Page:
References in classic literature ?
Yet every history should be written in a wisdom which divined the range of our affinities and looked at facts as symbols.
Each new fact in his private experience flashes a light on what great bodies of men have done, and the crises of his life refer to national crises.
He hears the commendation, not of himself, but, more sweet, of that character he seeks, in every word that is said concerning character, yea further in every fact and circumstance,--in the running river and the rustling corn.
Every law which the state enacts indicates a fact in human nature; that is all.
It is the spirit and not the fact that is identical.
He was a natural aristocrat--and this in spite of the fact that he was in the camp of the non-aristocrats.
it will supply qualities which the object in question does not in fact have.
Exactly the same present fact would not call up the same memory if our past experience had been different.
We might, in fact, define one chain of experience, or one biography, as a series of occurrences linked by mnemic causation.
In fact, it is not an isolated stimulus that leaves an engram, but the totality of the stimuli at any moment; consequently any portion of this totality tends, if it recurs, to arouse the whole reaction which was aroused before.
I have been made to feel sad for such persons because I am conscious of the fact that mere connection with what is known as a superior race will not permanently carry an individual forward unless he has individual worth, and mere connection with what is regarded as an inferior race will not finally hold an individual back if he possesses intrinsic, individual merit.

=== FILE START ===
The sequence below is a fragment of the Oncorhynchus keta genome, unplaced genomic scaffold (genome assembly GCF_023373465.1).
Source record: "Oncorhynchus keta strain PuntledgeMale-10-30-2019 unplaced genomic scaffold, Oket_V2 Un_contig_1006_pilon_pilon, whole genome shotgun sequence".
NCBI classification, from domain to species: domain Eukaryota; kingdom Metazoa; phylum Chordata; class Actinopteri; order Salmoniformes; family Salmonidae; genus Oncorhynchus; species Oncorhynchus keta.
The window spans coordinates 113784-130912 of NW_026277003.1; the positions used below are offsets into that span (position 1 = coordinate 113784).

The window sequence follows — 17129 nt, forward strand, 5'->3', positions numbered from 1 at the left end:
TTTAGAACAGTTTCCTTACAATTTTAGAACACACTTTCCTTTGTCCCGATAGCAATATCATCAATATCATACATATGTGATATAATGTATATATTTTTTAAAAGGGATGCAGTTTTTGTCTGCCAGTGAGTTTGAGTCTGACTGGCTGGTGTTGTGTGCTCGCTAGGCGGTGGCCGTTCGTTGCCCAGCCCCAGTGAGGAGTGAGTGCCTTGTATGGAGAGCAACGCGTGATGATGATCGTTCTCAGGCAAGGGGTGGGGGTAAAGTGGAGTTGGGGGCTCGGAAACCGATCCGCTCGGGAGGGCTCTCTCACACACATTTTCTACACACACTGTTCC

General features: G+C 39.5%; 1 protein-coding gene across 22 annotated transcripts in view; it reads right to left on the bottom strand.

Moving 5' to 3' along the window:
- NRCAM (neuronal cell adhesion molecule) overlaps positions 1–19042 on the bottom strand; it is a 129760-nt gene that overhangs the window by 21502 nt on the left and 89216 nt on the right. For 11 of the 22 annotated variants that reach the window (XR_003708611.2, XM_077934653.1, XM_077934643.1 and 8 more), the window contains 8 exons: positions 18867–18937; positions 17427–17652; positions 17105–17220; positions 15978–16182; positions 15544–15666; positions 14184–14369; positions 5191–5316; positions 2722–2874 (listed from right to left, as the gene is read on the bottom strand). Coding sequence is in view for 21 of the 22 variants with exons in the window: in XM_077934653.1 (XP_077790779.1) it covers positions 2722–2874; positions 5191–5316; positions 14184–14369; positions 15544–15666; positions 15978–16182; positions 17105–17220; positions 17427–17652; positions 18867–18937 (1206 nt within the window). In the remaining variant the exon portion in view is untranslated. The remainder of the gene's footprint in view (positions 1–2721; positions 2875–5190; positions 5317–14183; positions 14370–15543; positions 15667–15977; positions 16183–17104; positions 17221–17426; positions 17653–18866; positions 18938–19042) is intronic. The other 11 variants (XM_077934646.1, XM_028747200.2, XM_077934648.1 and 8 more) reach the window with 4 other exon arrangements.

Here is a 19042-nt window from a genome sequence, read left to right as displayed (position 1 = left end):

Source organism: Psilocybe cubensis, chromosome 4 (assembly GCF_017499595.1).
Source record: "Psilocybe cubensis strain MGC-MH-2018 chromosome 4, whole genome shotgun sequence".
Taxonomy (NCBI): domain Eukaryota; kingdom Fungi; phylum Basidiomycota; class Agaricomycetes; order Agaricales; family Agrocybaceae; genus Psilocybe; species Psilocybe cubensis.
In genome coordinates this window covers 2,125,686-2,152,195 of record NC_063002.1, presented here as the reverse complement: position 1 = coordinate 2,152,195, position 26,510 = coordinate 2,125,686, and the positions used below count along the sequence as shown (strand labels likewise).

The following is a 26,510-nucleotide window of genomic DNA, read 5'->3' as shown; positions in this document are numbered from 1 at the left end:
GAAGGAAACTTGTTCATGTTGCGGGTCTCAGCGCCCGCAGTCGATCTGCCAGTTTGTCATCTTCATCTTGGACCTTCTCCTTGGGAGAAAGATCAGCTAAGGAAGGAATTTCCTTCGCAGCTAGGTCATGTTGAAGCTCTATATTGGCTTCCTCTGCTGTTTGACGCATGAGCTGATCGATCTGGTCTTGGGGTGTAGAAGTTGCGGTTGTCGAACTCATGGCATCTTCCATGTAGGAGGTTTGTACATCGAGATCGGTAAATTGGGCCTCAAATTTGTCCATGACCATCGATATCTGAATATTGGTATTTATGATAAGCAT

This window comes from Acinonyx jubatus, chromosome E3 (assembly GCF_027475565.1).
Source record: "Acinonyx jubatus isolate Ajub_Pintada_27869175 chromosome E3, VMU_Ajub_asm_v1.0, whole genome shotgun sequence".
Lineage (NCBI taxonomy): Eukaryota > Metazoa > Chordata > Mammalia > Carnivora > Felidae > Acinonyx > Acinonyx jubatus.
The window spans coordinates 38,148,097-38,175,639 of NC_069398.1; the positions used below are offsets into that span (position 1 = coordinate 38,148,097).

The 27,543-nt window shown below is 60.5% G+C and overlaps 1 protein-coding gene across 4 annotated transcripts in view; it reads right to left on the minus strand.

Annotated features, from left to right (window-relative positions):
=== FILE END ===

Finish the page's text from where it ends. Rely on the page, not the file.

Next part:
He had sufficient insight to understand that she valued nothing in the world--herself least of all--and he made no attempt to conceal the fact that he was a coward in some respects.
His decision was strengthened by the fact that Nastasia Philipovna had curiously altered of late.
In fact, Nastasia Philipovna's beauty became a thing known to all the town; but not a single man could boast of anything more than his own admiration for her; and this reputation of hers, and her wit and culture and grace, all confirmed Totski in the plan he had now prepared.
Totski was very eloquent all through, and, in conclusion, just touched on the fact that not a soul in the world, not even General Epanchin, had ever heard a word about the above seventy-five thousand roubles, and that this was the first time he had ever given expression to his intentions in respect to them.